Psychopathic killer who is great hope of a nation

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The Independent Online

OFFERING ONE of his regular Kurdish Workers' Party (PKK) ceasefires to the Turkish army, AbdullahOcalan appeared at a damp, draughty press conference in a cement shack in the Bekaa Valley in Lebanonsix years ago. His theme: the brotherhood of the Turkish and Kurdish peoples. "We are so close, we arelike the finger and the fingernail," he announced. And I couldn't help wondering how often the two hadbeen separated in southern Turkey.

OFFERING ONE of his regular Kurdish Workers' Party (PKK) ceasefires to the Turkish army, AbdullahOcalan appeared at a damp, draughty press conference in a cement shack in the Bekaa Valley in Lebanonsix years ago. His theme: the brotherhood of the Turkish and Kurdish peoples. "We are so close, we arelike the finger and the fingernail," he announced. And I couldn't help wondering how often the two hadbeen separated in southern Turkey.

Ocalan is, even in many Kurdish eyes, a psychopathic killer - a Kurdish Abu Nidal who punishedsuspicion with death, whose guerrillas tamed their opponents not just with collaborator executions butwith the slaughter of every member of the family of every collaborator. The Turkish security forcesresponded with murder, ethnic cleansing and wholesale invasion of the very northern Iraqi "safe haven"which we - the West - set up for the genocide-stricken Kurds.

Ocalan is no political innocent, no abider by human rights, no Robin Hood - though the socialistcharacteristic might suit the man with the bright, staring eyes."Both Kurds and Turks are tired ofbloodletting," he told us in 1993.

"Permit me to return unarmed to Kurdistan in peace to practice political action and start a dialogue betweenus." The Turks told him to get lost.

But the events of the past 24 hours embrace more than just international hypocrisy. There is a broader, farmore important context to the capture of Abdullah Ocalan - a story of American intrigue, Kurdish betrayaland superpower support for the Muslim nation, Turkey, which has become Israel's newest ally in theMiddle East.

Yesterday's seizure of the Kurds' most radical leader is likely to lead to much further violence: to thehijacking of Turkish aircraft, to attacks on Turkish embassies and diplomats - as the Turks are themselveswell aware.

But it also raises questions about the policies of the United States towards Kurdistan's 20 million people,the largest nation in the world without a state. Only a month ago, the United States, whose CIA missionin northern Iraq was destroyed by President Saddam Hussein in 1996, was trying yet again to create ananti-Saddam alliance between the two more parochial Kurdish leaders, Massoud Barzani of the KurdishDemocratic Party (KDP) and Jalal Talabani of the Patriotic Union of Kurdistan (PUK).

After their visit to Washington Barzani, whose movement collaborated with Saddam to destroy the PUKthree years ago, and Talabani, whose support from Iran gave Barzani an excuse for seeking hisoverthrow, are now - more or less - on board the latest US campaign to overthrow the Beast of Baghdad.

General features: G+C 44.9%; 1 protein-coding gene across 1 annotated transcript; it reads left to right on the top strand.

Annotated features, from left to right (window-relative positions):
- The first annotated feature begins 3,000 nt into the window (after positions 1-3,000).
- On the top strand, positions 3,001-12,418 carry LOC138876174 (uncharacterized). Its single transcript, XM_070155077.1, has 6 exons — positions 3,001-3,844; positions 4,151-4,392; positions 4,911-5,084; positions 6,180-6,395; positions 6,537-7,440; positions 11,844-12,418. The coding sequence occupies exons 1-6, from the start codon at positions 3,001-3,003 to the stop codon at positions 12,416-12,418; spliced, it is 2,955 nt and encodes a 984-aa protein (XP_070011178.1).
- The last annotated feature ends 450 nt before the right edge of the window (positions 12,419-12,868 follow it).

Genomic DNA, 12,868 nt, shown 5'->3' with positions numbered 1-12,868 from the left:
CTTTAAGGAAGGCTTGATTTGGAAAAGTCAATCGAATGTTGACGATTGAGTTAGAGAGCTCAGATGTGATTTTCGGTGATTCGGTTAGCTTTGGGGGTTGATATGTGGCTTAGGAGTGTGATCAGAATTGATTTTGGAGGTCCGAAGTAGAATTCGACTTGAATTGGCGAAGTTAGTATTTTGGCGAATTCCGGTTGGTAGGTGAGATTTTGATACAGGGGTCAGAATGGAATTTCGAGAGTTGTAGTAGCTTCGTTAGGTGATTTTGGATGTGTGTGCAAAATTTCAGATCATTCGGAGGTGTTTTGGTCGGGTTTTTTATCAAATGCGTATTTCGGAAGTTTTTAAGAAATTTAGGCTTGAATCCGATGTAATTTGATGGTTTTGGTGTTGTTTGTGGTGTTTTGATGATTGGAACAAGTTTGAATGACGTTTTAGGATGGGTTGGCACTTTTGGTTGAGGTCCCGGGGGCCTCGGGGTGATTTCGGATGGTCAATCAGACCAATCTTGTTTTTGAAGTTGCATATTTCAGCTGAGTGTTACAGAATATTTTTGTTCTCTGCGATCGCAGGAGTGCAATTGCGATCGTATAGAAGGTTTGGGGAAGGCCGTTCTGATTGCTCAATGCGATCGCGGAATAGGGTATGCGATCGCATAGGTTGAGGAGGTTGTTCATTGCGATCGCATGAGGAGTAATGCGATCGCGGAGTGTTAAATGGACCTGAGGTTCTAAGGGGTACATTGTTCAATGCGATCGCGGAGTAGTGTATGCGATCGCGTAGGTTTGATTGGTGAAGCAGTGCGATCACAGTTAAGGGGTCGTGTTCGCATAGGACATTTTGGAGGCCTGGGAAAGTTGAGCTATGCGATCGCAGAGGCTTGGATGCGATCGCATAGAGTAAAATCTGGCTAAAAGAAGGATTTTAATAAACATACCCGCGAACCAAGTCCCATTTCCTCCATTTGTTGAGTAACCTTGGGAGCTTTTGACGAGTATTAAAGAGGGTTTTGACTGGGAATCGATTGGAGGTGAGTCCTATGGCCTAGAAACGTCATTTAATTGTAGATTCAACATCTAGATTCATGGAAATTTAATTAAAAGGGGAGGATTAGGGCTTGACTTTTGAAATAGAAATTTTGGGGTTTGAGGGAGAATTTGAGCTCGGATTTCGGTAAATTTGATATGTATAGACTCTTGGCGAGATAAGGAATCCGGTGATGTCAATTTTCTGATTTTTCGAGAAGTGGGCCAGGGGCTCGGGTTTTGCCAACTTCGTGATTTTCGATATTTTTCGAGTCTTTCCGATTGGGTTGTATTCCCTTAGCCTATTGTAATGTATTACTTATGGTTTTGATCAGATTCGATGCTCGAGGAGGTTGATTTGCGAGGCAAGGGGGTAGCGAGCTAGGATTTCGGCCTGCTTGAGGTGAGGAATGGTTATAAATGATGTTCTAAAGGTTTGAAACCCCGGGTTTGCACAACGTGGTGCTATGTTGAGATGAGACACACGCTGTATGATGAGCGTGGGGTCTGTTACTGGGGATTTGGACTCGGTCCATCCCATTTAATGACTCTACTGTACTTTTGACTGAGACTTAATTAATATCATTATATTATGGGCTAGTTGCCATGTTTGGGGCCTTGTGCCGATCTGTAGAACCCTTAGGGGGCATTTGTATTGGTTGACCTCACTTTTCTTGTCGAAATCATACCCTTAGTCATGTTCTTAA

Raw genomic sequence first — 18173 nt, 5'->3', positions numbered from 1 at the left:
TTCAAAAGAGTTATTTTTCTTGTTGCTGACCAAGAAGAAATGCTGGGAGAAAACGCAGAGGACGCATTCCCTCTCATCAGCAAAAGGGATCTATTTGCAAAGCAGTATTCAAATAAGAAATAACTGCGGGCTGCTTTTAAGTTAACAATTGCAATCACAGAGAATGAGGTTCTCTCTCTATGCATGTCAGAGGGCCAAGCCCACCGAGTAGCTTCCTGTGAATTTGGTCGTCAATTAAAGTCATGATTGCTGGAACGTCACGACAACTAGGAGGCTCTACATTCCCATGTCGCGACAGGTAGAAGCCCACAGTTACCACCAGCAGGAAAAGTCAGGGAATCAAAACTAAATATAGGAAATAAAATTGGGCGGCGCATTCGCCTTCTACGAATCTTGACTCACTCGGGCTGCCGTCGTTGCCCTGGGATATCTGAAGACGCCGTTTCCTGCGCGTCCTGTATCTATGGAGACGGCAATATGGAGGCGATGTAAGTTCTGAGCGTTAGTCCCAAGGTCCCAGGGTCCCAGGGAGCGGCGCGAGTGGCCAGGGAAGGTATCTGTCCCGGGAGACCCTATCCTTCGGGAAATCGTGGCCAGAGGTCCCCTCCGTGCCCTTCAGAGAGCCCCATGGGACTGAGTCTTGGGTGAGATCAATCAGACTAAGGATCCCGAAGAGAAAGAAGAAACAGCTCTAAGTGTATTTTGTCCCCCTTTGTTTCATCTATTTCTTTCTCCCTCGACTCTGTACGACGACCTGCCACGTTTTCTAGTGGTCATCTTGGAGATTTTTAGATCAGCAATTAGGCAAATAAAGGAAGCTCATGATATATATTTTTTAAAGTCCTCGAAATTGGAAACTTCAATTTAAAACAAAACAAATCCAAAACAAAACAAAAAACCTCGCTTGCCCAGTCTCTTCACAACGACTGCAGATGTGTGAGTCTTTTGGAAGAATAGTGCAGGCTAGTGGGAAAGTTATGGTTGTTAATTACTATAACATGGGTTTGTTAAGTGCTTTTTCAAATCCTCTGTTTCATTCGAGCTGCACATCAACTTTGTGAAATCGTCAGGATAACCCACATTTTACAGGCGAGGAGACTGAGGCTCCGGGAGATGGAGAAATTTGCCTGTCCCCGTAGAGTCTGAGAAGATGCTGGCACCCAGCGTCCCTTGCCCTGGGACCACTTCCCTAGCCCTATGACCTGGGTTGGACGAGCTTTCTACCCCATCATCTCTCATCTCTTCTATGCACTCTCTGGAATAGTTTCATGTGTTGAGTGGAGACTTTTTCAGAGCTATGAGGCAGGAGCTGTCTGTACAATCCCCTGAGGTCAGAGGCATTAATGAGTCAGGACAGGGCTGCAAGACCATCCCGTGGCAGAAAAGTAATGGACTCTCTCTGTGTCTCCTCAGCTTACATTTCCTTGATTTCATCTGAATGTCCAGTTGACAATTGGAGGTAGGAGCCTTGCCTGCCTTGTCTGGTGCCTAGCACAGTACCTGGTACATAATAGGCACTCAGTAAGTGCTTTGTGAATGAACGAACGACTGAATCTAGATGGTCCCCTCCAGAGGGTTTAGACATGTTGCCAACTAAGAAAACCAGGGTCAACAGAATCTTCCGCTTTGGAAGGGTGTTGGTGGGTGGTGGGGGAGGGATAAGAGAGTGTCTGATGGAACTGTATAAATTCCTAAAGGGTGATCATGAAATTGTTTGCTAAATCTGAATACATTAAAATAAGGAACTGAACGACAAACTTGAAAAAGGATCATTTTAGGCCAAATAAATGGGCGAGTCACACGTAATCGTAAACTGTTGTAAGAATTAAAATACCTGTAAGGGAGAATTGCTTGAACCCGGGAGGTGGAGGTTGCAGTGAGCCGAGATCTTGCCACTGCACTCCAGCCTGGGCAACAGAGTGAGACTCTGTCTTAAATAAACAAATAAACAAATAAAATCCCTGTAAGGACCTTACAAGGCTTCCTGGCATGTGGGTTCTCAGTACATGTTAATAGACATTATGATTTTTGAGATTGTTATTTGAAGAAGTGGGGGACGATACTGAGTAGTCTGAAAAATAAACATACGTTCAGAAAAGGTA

With very good reason, Turkey was deeply troubled at this latest alliance. If Barzani and Talabani wereever to create an embryo Kurdish state in northern Iraq, the threat of a much larger Kurdish entity -including parts of Turkey, Syria and Iran as well as Iraq - would appear greater. The Turks were thusvery suspicious of Washington's latest "peace-making".

If the western Allies had offered independence to the Arabs who overthrew their mutual enemies (theOttoman Empire) in the First World War, why shouldn't Washington offer independence to the Kurds ifthey helped to topple Saddam?

How could Turkey show its anger? One way: to invite a senior Iraqi official to Ankara to discuss awithdrawal of Turkish landing rights for US and British fighter-bombers at the Incirlik and Batmanairbases in southern Turkey - the very airfields from which Anglo-US aircraft are bombing northern Iraq.Tariq Aziz duly arrived in Ankara at the weekend as an honoured guest of the Turkish prime minister,Bulent Ecevit - only to be told, on Monday, that his request had been turned down. And then - momentummirabilis - within hours of Turkey's rebuff to the Iraqis, Ocalan fell into their hands in Nairobi, where theCIA happens to have its Africa headquarters.

After its military-strategic alliance with Israel, Turkey has become one of America's best friends in theMiddle East and an even more important strategic ally against Iraq. Ever since Ocalan was put aboard aflight out of Syria last year for Moscow, Rome and points east and south, Washington has demanded thePKK leader's extradition to Turkey.

The US administration knew that Turkey would demand capital punishment for its most infamous"terrorist" - so its advice was, in effect, a death sentence.

So what happens next? True, it's not a good time to fly on Turkish airlines or take a Turkish holiday orqueue at a Turkish embassy visa office. Mr Ocalan's chums are about as choosy as a Cruise missile whenit comes to the civilians they slaughter in the pursuit of their longer-term political aims.

But the Kurds, whose existence merits a state every bit as much as the Palestinians, are again a majorissue in the Middle East.

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